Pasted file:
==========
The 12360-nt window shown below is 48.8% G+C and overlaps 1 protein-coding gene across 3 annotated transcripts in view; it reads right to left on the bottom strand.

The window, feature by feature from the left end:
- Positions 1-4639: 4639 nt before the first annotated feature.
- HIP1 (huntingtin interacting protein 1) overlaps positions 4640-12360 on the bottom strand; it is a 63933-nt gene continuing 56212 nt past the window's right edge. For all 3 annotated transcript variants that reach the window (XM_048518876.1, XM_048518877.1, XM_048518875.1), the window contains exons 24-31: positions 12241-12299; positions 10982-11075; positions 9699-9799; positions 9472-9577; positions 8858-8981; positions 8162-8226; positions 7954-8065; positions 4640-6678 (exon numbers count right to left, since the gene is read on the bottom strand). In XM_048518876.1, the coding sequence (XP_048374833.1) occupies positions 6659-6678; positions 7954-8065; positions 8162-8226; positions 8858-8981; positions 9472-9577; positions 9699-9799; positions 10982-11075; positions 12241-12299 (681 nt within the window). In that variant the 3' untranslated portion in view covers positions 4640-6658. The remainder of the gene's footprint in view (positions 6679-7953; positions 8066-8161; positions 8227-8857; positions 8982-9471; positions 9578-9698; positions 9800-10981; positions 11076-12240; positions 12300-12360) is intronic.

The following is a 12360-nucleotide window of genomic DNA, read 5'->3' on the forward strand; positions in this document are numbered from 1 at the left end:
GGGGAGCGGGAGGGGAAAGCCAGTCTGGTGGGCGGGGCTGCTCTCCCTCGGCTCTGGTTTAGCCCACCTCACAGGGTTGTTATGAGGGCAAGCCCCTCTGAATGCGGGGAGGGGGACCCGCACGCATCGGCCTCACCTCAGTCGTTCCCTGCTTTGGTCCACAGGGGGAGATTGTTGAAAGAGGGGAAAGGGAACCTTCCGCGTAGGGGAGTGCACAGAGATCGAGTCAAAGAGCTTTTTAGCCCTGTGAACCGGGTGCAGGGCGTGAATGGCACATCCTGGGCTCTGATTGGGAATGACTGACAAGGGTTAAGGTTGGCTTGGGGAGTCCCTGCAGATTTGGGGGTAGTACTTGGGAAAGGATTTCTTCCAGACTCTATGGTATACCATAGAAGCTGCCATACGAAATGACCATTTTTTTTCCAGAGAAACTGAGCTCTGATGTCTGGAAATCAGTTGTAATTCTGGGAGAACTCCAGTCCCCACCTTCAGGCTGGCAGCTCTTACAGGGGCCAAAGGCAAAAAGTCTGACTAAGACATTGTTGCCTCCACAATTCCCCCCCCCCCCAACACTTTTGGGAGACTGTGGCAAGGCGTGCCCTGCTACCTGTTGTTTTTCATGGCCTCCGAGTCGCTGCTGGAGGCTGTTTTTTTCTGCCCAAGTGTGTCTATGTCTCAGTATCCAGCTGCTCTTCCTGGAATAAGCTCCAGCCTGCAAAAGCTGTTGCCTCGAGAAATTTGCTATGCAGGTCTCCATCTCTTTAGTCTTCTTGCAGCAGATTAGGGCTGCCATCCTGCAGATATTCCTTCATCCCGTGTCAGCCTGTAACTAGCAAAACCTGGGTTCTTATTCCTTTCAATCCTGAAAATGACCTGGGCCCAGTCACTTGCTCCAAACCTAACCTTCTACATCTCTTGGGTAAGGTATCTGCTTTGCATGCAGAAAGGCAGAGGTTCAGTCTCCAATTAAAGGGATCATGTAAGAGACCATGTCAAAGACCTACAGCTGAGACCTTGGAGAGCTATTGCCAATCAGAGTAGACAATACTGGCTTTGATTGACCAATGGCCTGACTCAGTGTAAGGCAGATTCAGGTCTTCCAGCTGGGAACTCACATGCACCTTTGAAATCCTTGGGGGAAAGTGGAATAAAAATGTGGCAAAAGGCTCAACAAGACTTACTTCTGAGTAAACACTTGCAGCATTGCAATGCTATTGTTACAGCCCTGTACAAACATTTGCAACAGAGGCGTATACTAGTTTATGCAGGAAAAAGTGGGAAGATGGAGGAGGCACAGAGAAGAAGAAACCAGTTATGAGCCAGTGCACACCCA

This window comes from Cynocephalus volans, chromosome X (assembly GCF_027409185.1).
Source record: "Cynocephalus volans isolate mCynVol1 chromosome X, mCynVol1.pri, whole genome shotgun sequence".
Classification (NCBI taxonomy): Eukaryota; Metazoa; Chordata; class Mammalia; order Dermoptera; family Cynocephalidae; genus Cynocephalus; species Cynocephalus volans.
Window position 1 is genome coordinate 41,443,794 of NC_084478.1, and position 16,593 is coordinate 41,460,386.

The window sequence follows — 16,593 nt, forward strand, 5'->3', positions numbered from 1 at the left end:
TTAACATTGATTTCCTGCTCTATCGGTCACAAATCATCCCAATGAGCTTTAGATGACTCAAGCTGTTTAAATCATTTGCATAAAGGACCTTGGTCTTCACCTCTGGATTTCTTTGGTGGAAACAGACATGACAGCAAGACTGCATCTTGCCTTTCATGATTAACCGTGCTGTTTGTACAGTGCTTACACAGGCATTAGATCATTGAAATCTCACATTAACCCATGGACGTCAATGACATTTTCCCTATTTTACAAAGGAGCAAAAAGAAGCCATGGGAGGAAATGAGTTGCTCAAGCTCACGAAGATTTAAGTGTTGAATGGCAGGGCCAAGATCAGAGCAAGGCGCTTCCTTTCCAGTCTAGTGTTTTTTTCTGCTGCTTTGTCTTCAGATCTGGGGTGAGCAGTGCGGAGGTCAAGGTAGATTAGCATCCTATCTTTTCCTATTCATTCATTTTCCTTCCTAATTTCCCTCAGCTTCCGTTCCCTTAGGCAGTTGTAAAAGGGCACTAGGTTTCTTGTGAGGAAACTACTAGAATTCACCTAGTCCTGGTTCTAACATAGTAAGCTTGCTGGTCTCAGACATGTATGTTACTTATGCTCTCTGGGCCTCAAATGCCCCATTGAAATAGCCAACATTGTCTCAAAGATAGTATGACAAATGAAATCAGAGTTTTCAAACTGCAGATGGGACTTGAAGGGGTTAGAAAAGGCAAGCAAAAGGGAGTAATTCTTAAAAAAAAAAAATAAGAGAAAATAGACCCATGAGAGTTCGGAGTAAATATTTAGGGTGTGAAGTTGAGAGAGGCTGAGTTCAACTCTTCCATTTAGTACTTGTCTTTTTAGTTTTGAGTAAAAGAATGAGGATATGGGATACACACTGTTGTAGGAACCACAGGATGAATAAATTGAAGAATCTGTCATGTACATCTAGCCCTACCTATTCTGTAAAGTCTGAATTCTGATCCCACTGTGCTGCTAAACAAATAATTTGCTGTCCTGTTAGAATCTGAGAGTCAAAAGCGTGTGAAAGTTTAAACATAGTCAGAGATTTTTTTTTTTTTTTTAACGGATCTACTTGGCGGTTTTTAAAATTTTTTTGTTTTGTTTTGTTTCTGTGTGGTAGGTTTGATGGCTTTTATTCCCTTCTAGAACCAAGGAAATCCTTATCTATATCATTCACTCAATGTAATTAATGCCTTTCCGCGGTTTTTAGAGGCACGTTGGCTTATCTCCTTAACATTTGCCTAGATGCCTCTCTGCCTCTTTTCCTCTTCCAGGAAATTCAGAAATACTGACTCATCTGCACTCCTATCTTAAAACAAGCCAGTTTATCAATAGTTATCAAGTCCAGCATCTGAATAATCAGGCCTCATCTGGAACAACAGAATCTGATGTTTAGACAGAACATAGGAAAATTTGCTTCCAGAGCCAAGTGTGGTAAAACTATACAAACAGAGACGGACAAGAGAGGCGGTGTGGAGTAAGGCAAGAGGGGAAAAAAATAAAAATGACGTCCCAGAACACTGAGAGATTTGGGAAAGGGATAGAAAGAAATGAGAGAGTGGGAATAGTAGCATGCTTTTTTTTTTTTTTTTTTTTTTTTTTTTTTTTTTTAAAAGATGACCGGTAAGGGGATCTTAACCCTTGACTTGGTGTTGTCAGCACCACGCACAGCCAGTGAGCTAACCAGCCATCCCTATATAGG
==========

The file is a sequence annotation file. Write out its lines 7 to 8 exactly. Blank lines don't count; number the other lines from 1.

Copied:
This window comes from Cynocephalus volans, chromosome X (assembly GCF_027409185.1).
Source record: "Cynocephalus volans isolate mCynVol1 chromosome X, mCynVol1.pri, whole genome shotgun sequence".